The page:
Her name was JoEllen, and she appeared in 1962 like me, out of the blue. Only instead of going to Sacred Heart Elementary School, she had attended a private school. But in all other ways we connected. We were outliers, outsiders. My step-father was Jewish, and her parents were Jewish. We didn’t wear the typical public school uniform of the day for girls; girdles, stockings, teased hair and make-up.

We didn’t really fit in with any clique, so we made up our own insulated poetic/drama/dweeb club. We sat with some of the kids going on to college in the cafeteria (the Big Chill), and they graciously accepted us. Two strange blondes appearing on the scene, with no other friends. When I started dating Bob, we became full-fledged members. We felt different, and we dressed differently, in kilts, knee socks and Weejuns. In a sea of beautiful 60s era Mad Men Young Women, who were being told to go on to secretarial school, or maybe nursing, including myself with my paltry “B” average, we acted like we didn’t care what others thought.

Of course all teenagers care deeply, but we had each other as a lifeline. We were inseparable, in fact they called us the Bobbsey Twins.

I thought of JoEllen last night after cleaning up the kitchen and running the dishwasher. Bob walked in for some ice cream, and I said, “The kitchen is closed!” This is what her German housekeeper would say to us whenever I slept over at her house. with a thick German accent of course. We would sneak downstairs later, to raid the refrigerator. Her bedroom was beautifully decorated, with twin beds set at an angle so we could talk all night. I had never before seen matching bedspreads and drapes…

Her father was a doctor, and my step-father was a lawyer and a judge. This too set us apart, nobody wanted the daughter of the town judge to go out partying, drinking beer or stirring up trouble.

I remember once we vacationed in Atlantic City with the Flapper and the Judge, and we put on an accent (what kind I can’t recall) and insisted we were really fraternal twins to every new acquaintance and giggled ourselves silly later. We wore bikinis and that was new and risque. It was pre-Borat hilarity! We had FUN together; she exhibited a kind of strength, and confidence I admired. She was the strong one, and I followed her lead, like Zadie Smith in “Swing Time.”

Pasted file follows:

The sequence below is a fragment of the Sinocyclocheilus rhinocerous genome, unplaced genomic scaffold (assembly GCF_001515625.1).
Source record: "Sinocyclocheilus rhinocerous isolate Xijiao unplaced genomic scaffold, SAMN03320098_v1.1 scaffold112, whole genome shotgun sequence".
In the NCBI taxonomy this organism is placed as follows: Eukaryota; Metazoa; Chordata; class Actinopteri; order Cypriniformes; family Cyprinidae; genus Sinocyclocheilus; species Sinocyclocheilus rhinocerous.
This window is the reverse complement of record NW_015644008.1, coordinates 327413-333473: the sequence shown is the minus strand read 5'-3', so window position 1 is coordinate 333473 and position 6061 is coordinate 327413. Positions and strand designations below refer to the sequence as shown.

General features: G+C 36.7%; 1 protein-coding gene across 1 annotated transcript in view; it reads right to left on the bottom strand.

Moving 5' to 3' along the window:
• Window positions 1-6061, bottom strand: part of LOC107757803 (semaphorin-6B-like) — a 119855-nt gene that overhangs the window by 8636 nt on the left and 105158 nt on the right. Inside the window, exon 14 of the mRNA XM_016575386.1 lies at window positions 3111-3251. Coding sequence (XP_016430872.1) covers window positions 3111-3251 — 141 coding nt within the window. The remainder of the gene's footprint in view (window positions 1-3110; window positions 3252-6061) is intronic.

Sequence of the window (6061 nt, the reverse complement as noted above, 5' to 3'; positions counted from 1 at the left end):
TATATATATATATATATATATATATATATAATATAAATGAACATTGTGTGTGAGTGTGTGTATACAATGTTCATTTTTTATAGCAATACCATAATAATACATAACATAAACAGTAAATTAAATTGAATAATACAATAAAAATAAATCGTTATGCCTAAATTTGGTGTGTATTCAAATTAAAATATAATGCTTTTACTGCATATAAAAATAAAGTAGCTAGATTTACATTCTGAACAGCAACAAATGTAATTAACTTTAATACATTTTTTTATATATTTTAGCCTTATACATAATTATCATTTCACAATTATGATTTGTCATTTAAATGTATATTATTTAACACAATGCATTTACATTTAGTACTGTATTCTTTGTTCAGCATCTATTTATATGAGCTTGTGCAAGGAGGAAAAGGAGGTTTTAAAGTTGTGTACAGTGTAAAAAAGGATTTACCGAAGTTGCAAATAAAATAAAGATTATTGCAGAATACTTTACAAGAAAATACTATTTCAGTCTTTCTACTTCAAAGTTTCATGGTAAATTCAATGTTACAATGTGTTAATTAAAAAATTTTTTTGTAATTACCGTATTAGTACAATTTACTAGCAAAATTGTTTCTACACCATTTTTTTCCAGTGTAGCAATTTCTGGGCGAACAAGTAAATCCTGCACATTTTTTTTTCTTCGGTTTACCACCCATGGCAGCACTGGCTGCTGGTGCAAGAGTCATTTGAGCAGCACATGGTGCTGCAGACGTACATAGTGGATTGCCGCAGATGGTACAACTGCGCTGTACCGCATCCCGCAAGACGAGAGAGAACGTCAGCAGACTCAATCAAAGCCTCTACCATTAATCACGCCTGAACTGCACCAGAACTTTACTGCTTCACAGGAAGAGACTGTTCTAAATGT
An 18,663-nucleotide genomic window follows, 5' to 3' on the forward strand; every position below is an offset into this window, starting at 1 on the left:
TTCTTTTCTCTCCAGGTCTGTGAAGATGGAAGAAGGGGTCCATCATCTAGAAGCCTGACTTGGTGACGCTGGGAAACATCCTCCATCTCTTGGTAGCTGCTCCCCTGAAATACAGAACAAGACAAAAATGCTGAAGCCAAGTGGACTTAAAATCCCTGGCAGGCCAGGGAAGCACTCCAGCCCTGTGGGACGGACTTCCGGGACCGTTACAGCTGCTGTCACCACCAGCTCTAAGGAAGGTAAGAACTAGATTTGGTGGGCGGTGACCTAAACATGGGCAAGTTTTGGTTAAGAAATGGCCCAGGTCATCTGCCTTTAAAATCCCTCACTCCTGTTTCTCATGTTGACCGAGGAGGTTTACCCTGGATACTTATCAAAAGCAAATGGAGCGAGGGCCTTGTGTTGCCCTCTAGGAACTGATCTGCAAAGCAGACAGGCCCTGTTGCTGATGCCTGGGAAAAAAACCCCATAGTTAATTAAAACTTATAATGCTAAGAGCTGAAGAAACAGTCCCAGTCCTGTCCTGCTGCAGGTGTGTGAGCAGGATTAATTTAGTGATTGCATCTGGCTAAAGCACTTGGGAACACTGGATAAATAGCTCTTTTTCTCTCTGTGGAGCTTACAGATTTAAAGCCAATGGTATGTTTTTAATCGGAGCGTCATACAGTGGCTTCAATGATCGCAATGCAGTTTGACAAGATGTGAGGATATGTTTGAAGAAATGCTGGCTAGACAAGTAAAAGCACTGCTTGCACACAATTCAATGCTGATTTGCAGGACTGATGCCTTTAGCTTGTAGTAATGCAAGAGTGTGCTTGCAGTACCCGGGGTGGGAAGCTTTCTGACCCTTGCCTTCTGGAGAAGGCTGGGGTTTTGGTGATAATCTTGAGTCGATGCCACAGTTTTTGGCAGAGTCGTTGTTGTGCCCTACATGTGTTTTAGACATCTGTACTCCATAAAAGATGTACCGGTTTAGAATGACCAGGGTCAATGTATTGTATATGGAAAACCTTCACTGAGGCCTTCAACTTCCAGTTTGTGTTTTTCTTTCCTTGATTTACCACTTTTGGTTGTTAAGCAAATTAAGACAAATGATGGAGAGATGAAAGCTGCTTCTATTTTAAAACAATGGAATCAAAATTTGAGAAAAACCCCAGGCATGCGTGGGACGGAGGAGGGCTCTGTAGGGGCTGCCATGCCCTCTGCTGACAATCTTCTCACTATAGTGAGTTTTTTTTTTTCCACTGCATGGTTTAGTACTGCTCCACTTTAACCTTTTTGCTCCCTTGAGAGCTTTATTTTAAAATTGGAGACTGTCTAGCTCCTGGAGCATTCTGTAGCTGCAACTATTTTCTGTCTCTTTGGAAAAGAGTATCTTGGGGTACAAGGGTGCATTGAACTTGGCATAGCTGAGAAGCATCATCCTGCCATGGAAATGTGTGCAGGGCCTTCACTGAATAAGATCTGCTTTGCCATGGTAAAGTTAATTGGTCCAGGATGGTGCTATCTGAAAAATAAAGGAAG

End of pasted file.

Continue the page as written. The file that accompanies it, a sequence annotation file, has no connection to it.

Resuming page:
JoEllen grew up wealthy, privileged to a certain degree having traveled the world. I grew up dirt poor, traveling from my foster home in NJ to the Flapper’s house in PA, and finally settling in with my biological family. Still we were a team, an egalitarian brazen duo, we found a safe harbor in each other, we needed each other to navigate the halls of our public high school. No one could touch us, and now, no one could find her.

I’d heard she moved to NYC and became an orthodontist. That was at our ten year reunion, but she didn’t show up that time either. She’s not on Facebook. Bob is a super sleuth with internet search engines, and even he couldn’t find her. Great Grandma Ada knows everyone and everything about the Jewish community in our old town, and even she didn’t know what happened to her parents. It was a great mystery.

When we find ourselves attending Town Halls without our congressmen present it’s unnerving. Tomorrow night’s Correspondent’s Dinner sans Mr T sends another glaring social signal. Sometimes lines cannot be erased, and the divide in our country grows larger. If you can’t bother to show up, you can’t be bothered with us! Didn’t Woody Allen say, “Showing up is 80% of life?”

When I showed a shred of sympathy for the rude treatment Ivanka Trump received in Germany, I was told she is not worthy. Because of who she is, because of her father. It’s US vs THEM and that’s a recipe for war; it’s universal and compelling. And I’m tired of war. When I wrote for a newspaper, I covered both sides of the river. We have a class and a caste system in this country; and we have a profound problem with racism, which is why our democratic pendulum swung from O to T.

The Sacred Heart nuns taught me to respect everyone, it was the catholic way. And the Flapper told me everyone has a story. At least Ivanka showed up. I found this announcement of JoEllen’s wedding in 1971, there is no mention of her graduating our high school. And then she dropped off the end of the earth. http://www.nytimes.com/1971/08/15/archives/joellen-dicker-wed-to-lawyer.html?_r=0

JoEllen Dicker Trench Coat 20170428